# QM formalism is one big confusion - lack of geometrical explaination with images

I have been trying to learn QM and it went well (all untill harmonic oscilator) until i had to face the formalism:

1. Hilbert space- As a novice to QM i am very sad that in none of the books i have read i found the reasons for using Hilbert space $\mathcal H$ at first place followed by a full geometrical explaination of this space and how we build this space out of $\mathbb R$. It goes same for for its dual space $\mathcal H_d$. Where can i get this? Every single author starts this topic by just bombard novices with bunch of rules for $\mathcal H, \mathcal H_d$ which i can't just trust and this is only pointless learning by heart.

2. Dirac's notation ... because i don't understand Hilbert space i don't understand what i am allowed to do with kets $|~ \rangle$ and bras $\langle~ |$ and for example:

• Why do we have to write an operator on the left side of kets $| \hat{A} \psi\rangle = \hat{A}|\psi\rangle$ but for bras it is vice versa (we write it on the right) $\langle \hat{A} \psi| = \langle \psi|\hat{A}$.
• Why can we factor out a constant from kets $| a\psi \rangle = a |\psi \rangle$ and we can only factor out complex conjugate from bras $\langle a \psi | = a^* \langle \psi |$.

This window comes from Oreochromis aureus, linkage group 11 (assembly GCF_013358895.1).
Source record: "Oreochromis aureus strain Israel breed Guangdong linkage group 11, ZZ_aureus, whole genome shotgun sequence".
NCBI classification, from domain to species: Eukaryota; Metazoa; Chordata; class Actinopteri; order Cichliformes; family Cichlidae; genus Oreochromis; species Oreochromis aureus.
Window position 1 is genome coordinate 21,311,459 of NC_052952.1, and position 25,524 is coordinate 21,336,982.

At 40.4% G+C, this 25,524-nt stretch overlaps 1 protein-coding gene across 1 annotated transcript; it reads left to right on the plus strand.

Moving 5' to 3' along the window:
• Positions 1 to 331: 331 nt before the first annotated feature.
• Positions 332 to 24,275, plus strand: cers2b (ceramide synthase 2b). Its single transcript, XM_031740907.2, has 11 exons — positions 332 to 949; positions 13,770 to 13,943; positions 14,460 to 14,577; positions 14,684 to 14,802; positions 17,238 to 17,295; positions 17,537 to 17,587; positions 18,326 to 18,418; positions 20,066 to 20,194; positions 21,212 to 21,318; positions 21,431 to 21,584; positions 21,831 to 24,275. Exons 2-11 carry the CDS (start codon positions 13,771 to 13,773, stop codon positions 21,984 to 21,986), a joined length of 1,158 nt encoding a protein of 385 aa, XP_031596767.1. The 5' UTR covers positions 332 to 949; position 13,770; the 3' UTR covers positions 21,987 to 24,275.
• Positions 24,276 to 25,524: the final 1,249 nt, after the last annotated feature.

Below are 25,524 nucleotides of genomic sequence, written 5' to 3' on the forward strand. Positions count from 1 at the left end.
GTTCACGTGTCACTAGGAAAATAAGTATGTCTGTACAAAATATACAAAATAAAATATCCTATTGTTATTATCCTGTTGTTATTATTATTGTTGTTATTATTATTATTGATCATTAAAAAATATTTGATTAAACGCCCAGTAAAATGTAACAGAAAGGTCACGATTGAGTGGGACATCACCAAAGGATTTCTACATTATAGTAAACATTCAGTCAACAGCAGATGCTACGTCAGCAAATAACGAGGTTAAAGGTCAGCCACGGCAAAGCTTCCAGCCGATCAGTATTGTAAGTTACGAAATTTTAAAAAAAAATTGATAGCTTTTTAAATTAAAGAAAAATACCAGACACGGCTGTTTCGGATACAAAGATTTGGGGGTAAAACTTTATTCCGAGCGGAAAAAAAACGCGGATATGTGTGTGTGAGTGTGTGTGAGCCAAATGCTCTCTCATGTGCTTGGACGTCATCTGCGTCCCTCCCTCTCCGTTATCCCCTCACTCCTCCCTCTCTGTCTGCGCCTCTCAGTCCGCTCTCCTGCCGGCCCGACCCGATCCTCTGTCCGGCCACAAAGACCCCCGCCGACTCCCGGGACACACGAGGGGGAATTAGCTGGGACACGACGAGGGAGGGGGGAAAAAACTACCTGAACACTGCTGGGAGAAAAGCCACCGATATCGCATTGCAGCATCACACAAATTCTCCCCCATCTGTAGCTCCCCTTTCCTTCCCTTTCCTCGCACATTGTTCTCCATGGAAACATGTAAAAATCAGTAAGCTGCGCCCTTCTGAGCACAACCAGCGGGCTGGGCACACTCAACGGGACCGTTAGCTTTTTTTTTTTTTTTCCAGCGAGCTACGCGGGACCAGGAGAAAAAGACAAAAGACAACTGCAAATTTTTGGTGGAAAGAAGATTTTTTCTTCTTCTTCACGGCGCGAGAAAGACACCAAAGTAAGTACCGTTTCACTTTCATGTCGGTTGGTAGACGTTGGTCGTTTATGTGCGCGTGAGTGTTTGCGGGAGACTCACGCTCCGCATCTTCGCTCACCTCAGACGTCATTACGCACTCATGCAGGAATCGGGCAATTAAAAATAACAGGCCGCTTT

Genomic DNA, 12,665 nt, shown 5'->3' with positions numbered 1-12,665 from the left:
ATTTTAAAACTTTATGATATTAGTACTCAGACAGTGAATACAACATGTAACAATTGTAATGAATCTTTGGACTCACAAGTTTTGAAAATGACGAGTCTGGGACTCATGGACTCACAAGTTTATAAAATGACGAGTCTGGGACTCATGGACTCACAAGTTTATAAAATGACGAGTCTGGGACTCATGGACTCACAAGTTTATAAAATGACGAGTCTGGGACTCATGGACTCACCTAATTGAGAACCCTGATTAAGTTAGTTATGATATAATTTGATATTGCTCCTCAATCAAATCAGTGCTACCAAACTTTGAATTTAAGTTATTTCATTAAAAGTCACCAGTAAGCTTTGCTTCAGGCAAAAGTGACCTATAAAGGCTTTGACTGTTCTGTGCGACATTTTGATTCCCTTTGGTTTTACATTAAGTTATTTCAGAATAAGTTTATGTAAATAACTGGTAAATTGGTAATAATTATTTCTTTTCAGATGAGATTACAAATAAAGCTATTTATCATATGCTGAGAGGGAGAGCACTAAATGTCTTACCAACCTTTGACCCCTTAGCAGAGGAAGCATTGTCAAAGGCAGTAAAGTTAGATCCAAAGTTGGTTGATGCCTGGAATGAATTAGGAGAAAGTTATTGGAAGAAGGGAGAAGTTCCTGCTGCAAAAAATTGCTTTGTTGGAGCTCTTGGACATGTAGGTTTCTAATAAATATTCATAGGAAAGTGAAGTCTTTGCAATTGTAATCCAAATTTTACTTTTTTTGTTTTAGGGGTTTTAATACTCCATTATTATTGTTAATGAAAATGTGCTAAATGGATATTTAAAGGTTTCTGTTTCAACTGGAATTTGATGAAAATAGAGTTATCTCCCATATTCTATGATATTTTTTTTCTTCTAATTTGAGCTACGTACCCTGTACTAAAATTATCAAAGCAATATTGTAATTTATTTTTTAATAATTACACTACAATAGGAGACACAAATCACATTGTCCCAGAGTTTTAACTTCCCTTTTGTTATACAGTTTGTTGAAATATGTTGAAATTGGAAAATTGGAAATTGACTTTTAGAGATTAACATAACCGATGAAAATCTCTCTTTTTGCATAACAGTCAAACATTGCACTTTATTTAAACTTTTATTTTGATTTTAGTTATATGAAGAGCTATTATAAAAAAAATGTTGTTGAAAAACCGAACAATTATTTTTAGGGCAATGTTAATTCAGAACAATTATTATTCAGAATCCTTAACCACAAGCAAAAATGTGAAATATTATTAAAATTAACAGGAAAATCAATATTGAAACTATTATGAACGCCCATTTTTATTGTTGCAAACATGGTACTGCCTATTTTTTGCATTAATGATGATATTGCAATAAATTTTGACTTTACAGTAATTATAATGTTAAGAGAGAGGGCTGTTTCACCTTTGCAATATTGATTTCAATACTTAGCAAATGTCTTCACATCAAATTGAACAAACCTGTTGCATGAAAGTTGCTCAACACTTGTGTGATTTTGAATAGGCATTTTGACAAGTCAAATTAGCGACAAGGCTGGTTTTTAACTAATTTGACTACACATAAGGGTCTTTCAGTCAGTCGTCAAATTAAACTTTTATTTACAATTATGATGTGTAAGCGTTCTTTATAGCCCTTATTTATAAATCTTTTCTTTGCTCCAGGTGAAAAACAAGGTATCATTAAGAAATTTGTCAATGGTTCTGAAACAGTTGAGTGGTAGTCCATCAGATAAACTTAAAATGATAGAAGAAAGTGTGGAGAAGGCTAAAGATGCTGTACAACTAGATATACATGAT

3. Hermitean stuff (which i don't even know what it means as it has too many names which totally confuse me - authors should really start writing in a unified language (1 word 1 meaning) otherwise it is a big mess here. For eample here. Just check how many names there is for an conjugate transpose: $A^*,A^{*T},A^{T*},A^\dagger,A^+, A^H$ $\rightarrow$ this leads to a confusion). It seems to me that $A^\dagger$ is the most spread in QM by far, but $A^{*T}$ makes much more reason.

4. And finally i need all above to just understand this one line: $a a^\dagger = n$. I encountered this in my other topic where i tried to explain a harmonic oscilator to myself. How am i suppose to believe this? Well @Eugene B provided a proff but i don't understand it... The proff was:

By definition,

\begin{equation} \hat{a}^\dagger \left| n \right\rangle = \sqrt{n + 1} \left| n + 1 \right\rangle , \end{equation} \begin{equation} \hat{a} \left| n \right\rangle = \sqrt{n} \left| n - 1 \right\rangle , \end{equation} where $\left| n \right\rangle$ is the eigenstate of creation and annihilation operators, as well as of the Hamiltonian (due to the fact that they commute - homework to prove).